Watch for snakes after hurricane passes

Wildlife trappers are warning Central Florida residents to watch out for snakes after Hurricane Dorian passes.  Storms and flooding, tend to drive the reptiles out of their natural habitats.

One trapper caught a cottonmouth in a Lake Mary yard on Tuesday. The venomous semi-aquatic snake is often referred to as a "water moccasin." 

"All snakes, during flooding time, like to go to higher ground. They like to lay near the water but not in the water, so during storms and flooding, they all go to higher ground," explains trapper Bob Cross.

This snake was found next to a garage door. 

"The lady opened the garage door and took a step out and there it was in front of her. She's very lucky, actually. She stepped within two feet of the snake -- a good-sized snake as well," Cross adds.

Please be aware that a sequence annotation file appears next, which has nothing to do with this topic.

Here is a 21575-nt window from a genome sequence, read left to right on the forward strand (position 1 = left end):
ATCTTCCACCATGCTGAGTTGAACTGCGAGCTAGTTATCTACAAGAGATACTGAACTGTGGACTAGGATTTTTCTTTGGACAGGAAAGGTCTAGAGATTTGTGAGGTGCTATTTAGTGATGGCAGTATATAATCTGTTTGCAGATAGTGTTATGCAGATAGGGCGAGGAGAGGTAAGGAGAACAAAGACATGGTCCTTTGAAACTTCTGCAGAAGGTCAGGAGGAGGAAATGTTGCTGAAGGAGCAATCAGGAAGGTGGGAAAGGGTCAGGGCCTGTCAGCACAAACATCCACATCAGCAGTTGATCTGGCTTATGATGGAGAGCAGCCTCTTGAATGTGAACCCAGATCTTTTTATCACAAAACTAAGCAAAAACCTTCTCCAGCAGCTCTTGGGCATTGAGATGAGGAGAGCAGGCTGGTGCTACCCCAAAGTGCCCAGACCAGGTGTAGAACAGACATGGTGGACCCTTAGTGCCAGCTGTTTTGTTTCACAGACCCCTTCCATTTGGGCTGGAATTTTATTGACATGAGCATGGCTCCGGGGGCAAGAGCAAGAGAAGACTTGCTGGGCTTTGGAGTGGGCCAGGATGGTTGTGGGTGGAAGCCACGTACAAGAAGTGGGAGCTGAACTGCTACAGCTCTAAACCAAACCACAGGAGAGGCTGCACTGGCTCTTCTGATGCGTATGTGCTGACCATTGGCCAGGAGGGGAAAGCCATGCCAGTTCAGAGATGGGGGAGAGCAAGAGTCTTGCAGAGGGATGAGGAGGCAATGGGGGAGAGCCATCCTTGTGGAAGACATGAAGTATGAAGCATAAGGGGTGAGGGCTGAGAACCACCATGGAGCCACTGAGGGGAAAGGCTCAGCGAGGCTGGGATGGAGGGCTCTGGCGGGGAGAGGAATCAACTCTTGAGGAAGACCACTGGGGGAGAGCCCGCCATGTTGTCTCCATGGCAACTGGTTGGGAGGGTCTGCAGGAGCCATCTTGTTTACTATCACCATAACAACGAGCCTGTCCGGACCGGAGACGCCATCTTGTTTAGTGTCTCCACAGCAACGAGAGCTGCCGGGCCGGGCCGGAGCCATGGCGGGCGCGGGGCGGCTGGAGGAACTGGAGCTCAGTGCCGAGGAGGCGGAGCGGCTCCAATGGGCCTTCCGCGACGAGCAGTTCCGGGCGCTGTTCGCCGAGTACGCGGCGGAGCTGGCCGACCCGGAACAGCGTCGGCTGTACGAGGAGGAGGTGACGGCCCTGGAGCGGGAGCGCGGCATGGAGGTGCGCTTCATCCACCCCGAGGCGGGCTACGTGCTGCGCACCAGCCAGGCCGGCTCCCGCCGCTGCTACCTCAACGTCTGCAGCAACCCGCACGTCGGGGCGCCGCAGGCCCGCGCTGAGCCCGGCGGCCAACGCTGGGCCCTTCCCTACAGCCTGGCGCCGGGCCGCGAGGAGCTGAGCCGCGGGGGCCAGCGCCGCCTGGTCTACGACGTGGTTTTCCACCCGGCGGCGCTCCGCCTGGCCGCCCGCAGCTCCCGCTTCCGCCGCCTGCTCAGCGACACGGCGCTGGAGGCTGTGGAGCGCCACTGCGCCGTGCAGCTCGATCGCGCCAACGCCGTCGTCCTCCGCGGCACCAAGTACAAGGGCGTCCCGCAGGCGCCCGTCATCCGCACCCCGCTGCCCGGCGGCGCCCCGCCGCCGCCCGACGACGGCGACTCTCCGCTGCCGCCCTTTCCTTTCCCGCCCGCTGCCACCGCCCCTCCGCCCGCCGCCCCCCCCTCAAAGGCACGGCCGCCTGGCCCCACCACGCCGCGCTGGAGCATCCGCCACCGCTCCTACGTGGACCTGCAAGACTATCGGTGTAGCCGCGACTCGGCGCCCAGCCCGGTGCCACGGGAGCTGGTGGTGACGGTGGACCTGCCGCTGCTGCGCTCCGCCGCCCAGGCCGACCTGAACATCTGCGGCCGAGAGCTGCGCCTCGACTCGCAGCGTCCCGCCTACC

The cottonmouth is four feet exactly, and "any cottonmouth over four feet is a respectable snake," says Cross.  The snakes can  grow up to six feet in length.  

"Younger ones are colorful and people don't even recognize them as cottonmouths, but as they get older, they turn darker and this snake is almost all black and I'm guessing he's ten years or more<' he said.

Cross advises people to be careful when cleaning up after the storm moves through, because snakes like to hide underneath palm fronds and other debris. If you're bitten by a venomous snake, call 911. 

"The chances of dying these days are slim. Venom versus body mass. If you have a big snake like this one, and then take a small child, it's life and death. It's going to be tough," Cross adds.

Cross says adults would be hospitalized and in a lot of discomfort. 

"Probably a week and first few days would not be fun, but we would make it. So body mass versus venom."